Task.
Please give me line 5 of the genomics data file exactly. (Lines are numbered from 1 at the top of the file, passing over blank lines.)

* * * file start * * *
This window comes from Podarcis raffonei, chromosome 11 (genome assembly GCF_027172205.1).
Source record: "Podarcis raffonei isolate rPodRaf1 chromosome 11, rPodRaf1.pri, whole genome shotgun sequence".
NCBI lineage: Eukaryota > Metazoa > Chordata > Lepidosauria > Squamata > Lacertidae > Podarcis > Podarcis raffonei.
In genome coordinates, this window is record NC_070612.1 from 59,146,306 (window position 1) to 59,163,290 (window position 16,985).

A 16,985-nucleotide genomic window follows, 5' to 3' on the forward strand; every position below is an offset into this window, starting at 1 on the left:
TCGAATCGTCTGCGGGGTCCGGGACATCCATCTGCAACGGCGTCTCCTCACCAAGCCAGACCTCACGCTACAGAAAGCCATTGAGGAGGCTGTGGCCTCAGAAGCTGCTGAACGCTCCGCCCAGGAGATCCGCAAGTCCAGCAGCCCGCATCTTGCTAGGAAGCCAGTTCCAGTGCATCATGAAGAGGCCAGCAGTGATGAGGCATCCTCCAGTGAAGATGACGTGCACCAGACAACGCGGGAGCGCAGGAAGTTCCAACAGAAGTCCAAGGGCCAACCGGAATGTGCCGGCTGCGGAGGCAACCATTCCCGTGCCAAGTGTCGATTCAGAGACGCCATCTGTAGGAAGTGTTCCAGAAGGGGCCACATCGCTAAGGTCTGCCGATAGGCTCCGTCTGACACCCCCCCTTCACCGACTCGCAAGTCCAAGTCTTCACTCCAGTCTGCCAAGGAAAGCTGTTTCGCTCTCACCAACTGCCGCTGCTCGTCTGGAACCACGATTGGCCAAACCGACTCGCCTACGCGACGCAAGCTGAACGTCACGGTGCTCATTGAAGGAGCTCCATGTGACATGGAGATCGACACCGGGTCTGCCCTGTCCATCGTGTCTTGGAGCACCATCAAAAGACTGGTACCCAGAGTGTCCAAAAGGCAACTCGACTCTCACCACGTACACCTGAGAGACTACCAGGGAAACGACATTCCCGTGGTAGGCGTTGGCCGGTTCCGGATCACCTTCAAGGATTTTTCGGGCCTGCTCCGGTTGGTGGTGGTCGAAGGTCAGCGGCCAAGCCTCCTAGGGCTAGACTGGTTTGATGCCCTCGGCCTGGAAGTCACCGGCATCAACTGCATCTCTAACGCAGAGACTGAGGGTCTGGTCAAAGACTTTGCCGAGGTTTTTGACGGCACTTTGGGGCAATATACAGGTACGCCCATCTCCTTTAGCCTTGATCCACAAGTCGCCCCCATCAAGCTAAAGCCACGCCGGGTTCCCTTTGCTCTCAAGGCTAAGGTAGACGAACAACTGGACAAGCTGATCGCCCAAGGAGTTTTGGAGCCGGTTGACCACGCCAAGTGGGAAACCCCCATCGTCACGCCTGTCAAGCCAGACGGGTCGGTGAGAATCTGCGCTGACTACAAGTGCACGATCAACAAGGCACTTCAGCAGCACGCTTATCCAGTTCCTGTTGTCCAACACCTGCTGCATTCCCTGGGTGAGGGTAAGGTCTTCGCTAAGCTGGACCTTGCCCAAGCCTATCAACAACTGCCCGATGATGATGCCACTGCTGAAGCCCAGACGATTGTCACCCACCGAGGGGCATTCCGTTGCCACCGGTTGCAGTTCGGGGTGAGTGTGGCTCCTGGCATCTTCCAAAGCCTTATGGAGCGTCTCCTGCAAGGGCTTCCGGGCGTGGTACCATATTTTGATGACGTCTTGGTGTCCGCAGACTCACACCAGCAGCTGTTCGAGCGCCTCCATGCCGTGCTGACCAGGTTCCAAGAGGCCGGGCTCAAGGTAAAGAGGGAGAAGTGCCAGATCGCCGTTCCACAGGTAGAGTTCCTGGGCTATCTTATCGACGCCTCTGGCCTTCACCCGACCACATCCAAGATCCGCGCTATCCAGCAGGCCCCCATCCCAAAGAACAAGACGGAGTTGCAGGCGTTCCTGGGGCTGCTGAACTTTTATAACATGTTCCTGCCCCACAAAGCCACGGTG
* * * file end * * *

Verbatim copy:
A 16,985-nucleotide genomic window follows, 5' to 3' on the forward strand; every position below is an offset into this window, starting at 1 on the left: